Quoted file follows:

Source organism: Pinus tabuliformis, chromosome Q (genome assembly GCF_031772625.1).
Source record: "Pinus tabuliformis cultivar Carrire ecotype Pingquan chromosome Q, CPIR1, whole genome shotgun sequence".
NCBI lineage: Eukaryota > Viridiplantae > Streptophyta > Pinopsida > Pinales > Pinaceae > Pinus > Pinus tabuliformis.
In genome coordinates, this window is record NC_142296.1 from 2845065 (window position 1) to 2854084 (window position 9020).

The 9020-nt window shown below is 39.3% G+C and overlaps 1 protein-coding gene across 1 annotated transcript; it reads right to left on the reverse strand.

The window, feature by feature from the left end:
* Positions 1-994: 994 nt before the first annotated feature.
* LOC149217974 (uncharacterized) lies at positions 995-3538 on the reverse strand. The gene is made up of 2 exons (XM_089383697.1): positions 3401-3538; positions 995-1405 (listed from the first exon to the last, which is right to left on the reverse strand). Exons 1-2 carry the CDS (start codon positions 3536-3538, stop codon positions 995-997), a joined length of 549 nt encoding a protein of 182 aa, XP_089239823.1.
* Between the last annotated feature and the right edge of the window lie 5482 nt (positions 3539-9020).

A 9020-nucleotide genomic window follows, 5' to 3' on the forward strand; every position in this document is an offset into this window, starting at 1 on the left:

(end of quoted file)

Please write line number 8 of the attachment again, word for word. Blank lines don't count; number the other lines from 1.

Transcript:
* LOC149217974 (uncharacterized) lies at positions 995-3538 on the reverse strand. The gene is made up of 2 exons (XM_089383697.1): positions 3401-3538; positions 995-1405 (listed from the first exon to the last, which is right to left on the reverse strand). Exons 1-2 carry the CDS (start codon positions 3536-3538, stop codon positions 995-997), a joined length of 549 nt encoding a protein of 182 aa, XP_089239823.1.